Of course we agree that nudging should be done carefully and cautiously. But we disagree with Baker and Watson on their quite severe reading of the implications of the Roman Catholic doctrine of subsidiarity. We too would affirm something like a doctrine of subsidiarity, which proposes that decisions concerning the common good should be done by those best positioned to identify them, those at the right “level” of the social order. Baker and Watson, however, intend it to resist the Federal government on a host of things (as best as we can tell; their failure to be precise here somewhat inhibits the conversation). The disagreement on this matter may be illustrative of our different approaches.

Consider, as seems a reasonable construal of their views, if they would argue that subsidiarity militates against any nudging (or regulation) of the food markets at the federal level; after all, we eat locally, not globally. Now, the American food system (that is, our agribusiness market) is not a patchwork coat of local food systems. Much of our food is produced far from where we live, then processed and packaged at another place, and only then delivered to shelves in our neighborhood – all alongside marketing campaigns that are at least national in scale. Generally, the right level at which to deal with this supply system is, unsurprisingly, the level at which it exists. The mind quails at the prospect of imagining the bureaucratic proliferation were each individual state—or locality, as they suggest?—to have its own laws and regulatory bodies as regards food. (Incidentally, the placement of nutritional information on food containers—a federal law—is an example of nudging that we appreciate, and can’t imagine being accomplished on the local level.) Any invocation of the principle of subsidiarity for regulation ought to incorporate the obligation of prudential judgment of cases, and accordingly attend carefully to the size and influence of existing markets being regulated. In short, we’re not convinced that subsidiarity offers a robust critique of either nudging, or the presence of nudging in federal policy.

Alongside the subsidiarity, a bit of libertarianism seeps into Baker and Watson’s rhetoric at points, such as when they cue up the familiar talking point against “unelected bureaucrats whose record of late with regard to consumer service has been less than stellar.” Two things come to mind here. Firstly, as scholarship has repeatedly shown, most public servants in government work very well, and government systems are actually more efficient, and more conducive to innovative and free markets, than a wholly anarchic economic system would be.[1] Secondly, if the impulse of this comment was to imply that private “consumer service” is inherently superior to that of public bodies, we would remind them of the spectacular collapse of the international finance system in 2008, which was in no small part due to a failure of bureaucratic regulation of private consumer service—and which was saved from even worse catastrophe by government intervention. Regardless of whether one holds a more minimalist or more substantive vision of the purpose of government, extreme rhetorical skepticism regarding government action is misleading, if not paired with (at least a) modest recognition that examples of market failure abound—from very large-scale ones like climate change (assuming our interlocutors accept that humans acting in intentional concert—that is, through governments—can or should address this), to small-scale ones (such as can be addressed on the level of behavioral economics).  And such market failures cannot be solved by more markets, but by something other than that—something like people working not out of an aim of self-interested profit maximization, but out of aims indescribable in such terms.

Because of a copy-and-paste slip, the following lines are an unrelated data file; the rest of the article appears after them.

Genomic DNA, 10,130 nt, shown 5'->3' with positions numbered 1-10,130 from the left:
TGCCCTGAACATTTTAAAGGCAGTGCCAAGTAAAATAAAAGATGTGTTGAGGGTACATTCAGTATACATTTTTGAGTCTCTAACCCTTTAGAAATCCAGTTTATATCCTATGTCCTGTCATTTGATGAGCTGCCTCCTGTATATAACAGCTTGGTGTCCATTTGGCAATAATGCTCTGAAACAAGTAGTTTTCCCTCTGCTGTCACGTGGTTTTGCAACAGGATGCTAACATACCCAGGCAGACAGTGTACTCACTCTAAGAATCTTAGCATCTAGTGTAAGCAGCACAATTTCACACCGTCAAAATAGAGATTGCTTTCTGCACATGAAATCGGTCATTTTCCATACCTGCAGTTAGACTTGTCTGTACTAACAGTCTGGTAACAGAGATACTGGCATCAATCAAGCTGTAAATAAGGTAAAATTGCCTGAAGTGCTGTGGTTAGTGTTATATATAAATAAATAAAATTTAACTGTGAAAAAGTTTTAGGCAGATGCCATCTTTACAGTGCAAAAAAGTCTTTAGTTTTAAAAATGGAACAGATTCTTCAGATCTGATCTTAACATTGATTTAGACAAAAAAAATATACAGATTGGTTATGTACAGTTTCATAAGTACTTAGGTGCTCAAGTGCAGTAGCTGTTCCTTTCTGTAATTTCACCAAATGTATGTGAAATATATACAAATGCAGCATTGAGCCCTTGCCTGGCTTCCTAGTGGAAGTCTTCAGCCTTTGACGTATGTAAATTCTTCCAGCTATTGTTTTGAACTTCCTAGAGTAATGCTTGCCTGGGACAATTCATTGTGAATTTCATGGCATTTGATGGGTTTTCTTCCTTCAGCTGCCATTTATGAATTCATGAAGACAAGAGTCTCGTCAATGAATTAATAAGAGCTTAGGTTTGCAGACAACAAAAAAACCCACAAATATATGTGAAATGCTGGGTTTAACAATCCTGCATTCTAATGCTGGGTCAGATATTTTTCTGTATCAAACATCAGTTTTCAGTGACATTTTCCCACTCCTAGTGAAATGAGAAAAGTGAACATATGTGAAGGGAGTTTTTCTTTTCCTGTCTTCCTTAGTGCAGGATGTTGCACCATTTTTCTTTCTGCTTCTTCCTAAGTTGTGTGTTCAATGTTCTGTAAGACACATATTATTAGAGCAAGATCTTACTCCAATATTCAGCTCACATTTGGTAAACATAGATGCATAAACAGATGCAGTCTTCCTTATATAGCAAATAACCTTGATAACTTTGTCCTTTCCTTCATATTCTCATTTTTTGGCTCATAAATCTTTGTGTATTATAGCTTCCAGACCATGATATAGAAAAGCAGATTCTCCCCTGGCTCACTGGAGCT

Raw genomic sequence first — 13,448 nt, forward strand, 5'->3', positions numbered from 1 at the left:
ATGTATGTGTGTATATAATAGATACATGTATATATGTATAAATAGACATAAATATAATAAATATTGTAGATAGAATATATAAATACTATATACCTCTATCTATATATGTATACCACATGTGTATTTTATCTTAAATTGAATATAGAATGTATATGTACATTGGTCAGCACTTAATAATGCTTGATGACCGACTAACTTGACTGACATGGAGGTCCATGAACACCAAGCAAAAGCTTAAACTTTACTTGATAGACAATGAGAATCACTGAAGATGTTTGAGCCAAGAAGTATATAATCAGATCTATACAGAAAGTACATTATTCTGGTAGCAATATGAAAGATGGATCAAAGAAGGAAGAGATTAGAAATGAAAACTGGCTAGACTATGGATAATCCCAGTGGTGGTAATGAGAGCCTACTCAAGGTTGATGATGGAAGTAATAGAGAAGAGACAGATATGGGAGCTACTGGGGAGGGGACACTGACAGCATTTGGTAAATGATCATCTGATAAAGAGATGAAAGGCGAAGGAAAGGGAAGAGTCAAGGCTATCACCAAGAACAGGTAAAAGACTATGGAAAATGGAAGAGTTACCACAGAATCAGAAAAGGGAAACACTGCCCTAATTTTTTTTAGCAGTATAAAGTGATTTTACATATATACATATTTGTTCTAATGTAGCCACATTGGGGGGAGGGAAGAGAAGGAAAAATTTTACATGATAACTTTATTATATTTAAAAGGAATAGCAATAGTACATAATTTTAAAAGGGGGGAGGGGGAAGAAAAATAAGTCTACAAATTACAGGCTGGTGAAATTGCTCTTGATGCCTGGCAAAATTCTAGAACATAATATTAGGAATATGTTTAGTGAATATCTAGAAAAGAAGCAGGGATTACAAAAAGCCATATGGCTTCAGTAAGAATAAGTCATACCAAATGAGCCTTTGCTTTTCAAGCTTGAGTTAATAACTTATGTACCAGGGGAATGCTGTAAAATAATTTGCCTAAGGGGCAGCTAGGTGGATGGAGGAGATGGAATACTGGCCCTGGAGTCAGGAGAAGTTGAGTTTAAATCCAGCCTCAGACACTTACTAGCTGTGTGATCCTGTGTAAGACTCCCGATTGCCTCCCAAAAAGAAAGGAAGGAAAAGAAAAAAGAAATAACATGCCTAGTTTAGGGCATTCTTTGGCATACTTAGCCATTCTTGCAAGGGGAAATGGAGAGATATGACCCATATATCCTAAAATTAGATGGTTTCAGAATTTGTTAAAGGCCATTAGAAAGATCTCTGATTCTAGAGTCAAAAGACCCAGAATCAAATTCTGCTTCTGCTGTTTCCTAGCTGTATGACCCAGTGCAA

That’s enough for now. Too often libertarianism and its fellow-travelers in public discourse traffic in unexamined assumptions (especially about freedom and markets) and unconscious prejudice (particularly against government). Part of what we wanted to overcome in our original post is the easy appeal to what “everybody knows,” because it’s often “common sense” (which is frequently neither common nor very sensical) that blocks more nuanced analysis of what is going on in our world. Our interlocutors’ responses seem to us to contain more than a few appeals to those received assumptions, and the presumption that our views are going to fall into the traps that those reflexes set. We hope we have shown that it’s possible to walk across the ground a bit more carefully than that.  In our next post, we’ll try to suggest a series of concrete claims from which the conversation may be more helpfully advanced.

Charles Mathewes is the Carolyn M. Barbour Professor of Religious Studies at the University of Virginia and a faculty fellow at the Institute for Advanced Studies in Culture
Christina McRorie is a doctoral candidate in religious studies and a doctoral fellow at the Institute for Advanced Studies in Culture.

[1] Mariana Mazzucato’s The Entrepreneurial State (London: Anthem Press, 2013) is only the latest empirical contribution to this scholarly literature.